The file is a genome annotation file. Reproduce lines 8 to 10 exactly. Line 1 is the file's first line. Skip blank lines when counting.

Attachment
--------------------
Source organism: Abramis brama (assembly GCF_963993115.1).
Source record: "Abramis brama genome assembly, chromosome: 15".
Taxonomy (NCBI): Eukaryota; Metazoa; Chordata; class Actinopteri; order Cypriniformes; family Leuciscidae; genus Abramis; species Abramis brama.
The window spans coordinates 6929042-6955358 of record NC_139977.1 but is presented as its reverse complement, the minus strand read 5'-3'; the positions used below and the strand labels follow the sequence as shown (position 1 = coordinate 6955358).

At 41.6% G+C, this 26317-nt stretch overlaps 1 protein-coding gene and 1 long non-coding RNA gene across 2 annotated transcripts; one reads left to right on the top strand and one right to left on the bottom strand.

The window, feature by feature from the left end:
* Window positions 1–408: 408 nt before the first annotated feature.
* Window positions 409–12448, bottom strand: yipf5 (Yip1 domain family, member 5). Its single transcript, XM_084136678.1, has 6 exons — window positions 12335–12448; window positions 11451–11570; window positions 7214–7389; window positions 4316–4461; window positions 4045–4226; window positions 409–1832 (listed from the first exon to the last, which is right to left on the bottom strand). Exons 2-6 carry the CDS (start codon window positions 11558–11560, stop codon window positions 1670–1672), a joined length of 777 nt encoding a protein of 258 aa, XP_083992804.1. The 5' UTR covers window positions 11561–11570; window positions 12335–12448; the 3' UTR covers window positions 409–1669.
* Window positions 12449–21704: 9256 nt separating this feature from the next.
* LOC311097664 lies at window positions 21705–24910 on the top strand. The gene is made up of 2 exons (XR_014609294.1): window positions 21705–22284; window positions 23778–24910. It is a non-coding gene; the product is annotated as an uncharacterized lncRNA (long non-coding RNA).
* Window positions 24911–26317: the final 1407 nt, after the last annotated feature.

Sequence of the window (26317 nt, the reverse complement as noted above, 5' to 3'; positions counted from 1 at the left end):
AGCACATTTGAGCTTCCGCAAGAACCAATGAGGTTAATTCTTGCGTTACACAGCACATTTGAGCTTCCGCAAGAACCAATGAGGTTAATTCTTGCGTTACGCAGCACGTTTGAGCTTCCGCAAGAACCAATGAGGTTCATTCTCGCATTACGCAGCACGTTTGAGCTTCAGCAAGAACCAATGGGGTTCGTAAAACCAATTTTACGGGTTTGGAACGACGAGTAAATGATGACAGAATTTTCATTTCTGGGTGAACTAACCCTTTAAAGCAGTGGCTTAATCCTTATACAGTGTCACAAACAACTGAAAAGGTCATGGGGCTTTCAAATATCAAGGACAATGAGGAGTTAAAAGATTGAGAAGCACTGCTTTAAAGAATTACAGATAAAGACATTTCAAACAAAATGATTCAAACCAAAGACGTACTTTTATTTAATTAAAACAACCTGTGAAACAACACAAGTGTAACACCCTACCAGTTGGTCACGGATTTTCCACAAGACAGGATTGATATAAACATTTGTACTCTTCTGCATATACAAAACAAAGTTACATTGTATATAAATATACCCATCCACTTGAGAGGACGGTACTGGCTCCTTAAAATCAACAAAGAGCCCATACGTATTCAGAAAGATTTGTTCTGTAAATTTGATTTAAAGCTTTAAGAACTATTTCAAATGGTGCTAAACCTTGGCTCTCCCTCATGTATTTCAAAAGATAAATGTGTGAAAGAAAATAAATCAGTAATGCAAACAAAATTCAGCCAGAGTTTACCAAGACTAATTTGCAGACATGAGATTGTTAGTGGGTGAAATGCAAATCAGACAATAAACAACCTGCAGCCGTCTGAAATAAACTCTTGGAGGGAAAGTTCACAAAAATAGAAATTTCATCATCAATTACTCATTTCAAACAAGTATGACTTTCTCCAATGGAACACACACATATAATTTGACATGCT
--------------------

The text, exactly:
* Window positions 409–12448, bottom strand: yipf5 (Yip1 domain family, member 5). Its single transcript, XM_084136678.1, has 6 exons — window positions 12335–12448; window positions 11451–11570; window positions 7214–7389; window positions 4316–4461; window positions 4045–4226; window positions 409–1832 (listed from the first exon to the last, which is right to left on the bottom strand). Exons 2-6 carry the CDS (start codon window positions 11558–11560, stop codon window positions 1670–1672), a joined length of 777 nt encoding a protein of 258 aa, XP_083992804.1. The 5' UTR covers window positions 11561–11570; window positions 12335–12448; the 3' UTR covers window positions 409–1669.
* Window positions 12449–21704: 9256 nt separating this feature from the next.
* LOC311097664 lies at window positions 21705–24910 on the top strand. The gene is made up of 2 exons (XR_014609294.1): window positions 21705–22284; window positions 23778–24910. It is a non-coding gene; the product is annotated as an uncharacterized lncRNA (long non-coding RNA).